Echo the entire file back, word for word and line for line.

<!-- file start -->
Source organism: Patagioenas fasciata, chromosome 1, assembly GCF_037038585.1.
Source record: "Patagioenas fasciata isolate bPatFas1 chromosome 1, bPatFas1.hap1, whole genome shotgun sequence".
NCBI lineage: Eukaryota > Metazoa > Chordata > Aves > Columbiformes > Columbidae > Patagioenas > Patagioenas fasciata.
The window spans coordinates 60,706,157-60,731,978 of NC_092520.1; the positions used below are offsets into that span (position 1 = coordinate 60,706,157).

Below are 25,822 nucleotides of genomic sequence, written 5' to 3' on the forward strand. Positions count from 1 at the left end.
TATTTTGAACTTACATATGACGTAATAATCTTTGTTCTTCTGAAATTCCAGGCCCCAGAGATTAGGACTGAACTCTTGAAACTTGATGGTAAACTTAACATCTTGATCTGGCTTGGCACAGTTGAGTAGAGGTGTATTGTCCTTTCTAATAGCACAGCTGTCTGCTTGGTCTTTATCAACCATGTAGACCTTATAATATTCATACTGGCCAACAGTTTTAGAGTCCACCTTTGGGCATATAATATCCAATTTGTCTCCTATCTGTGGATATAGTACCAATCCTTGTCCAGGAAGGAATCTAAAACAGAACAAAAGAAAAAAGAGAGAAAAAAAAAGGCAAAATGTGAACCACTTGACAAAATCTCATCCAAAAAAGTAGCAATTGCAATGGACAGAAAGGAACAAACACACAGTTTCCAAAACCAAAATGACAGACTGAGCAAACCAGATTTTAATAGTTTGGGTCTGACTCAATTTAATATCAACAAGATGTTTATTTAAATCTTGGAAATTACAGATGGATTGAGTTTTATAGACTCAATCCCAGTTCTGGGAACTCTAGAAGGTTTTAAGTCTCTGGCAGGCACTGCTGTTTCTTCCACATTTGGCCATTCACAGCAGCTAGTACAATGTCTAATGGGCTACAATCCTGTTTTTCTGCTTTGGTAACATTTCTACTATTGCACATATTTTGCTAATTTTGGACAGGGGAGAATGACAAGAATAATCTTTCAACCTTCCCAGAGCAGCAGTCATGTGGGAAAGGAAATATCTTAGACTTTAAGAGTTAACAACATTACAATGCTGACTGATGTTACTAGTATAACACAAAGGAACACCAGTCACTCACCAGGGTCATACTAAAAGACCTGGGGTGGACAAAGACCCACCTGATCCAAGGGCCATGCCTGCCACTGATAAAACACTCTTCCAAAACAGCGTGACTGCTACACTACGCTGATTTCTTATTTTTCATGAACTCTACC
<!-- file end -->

Source organism: Patagioenas fasciata, chromosome 1, assembly GCF_037038585.1.
Source record: "Patagioenas fasciata isolate bPatFas1 chromosome 1, bPatFas1.hap1, whole genome shotgun sequence".
NCBI lineage: Eukaryota > Metazoa > Chordata > Aves > Columbiformes > Columbidae > Patagioenas > Patagioenas fasciata.
The window spans coordinates 60,706,157-60,731,978 of NC_092520.1; the positions used below are offsets into that span (position 1 = coordinate 60,706,157).

Below are 25,822 nucleotides of genomic sequence, written 5' to 3' on the forward strand. Positions count from 1 at the left end.
TATTTTGAACTTACATATGACGTAATAATCTTTGTTCTTCTGAAATTCCAGGCCCCAGAGATTAGGACTGAACTCTTGAAACTTGATGGTAAACTTAACATCTTGATCTGGCTTGGCACAGTTGAGTAGAGGTGTATTGTCCTTTCTAATAGCACAGCTGTCTGCTTGGTCTTTATCAACCATGTAGACCTTATAATATTCATACTGGCCAACAGTTTTAGAGTCCACCTTTGGGCATATAATATCCAATTTGTCTCCTATCTGTGGATATAGTACCAATCCTTGTCCAGGAAGGAATCTAAAACAGAACAAAAGAAAAAAGAGAGAAAAAAAAAGGCAAAATGTGAACCACTTGACAAAATCTCATCCAAAAAAGTAGCAATTGCAATGGACAGAAAGGAACAAACACACAGTTTCCAAAACCAAAATGACAGACTGAGCAAACCAGATTTTAATAGTTTGGGTCTGACTCAATTTAATATCAACAAGATGTTTATTTAAATCTTGGAAATTACAGATGGATTGAGTTTTATAGACTCAATCCCAGTTCTGGGAACTCTAGAAGGTTTTAAGTCTCTGGCAGGCACTGCTGTTTCTTCCACATTTGGCCATTCACAGCAGCTAGTACAATGTCTAATGGGCTACAATCCTGTTTTTCTGCTTTGGTAACATTTCTACTATTGCACATATTTTGCTAATTTTGGACAGGGGAGAATGACAAGAATAATCTTTCAACCTTCCCAGAGCAGCAGTCATGTGGGAAAGGAAATATCTTAGACTTTAAGAGTTAACAACATTACAATGCTGACTGATGTTACTAGTATAACACAAAGGAACACCAGTCACTCACCAGGGTCATACTAAAAGACCTGGGGTGGACAAAGACCCACCTGATCCAAGGGCCATGCCTGCCACTGATAAAACACTCTTCCAAAACAGCGTGACTGCTACACTACGCTGATTTCTTATTTTTCATGAACTCTACC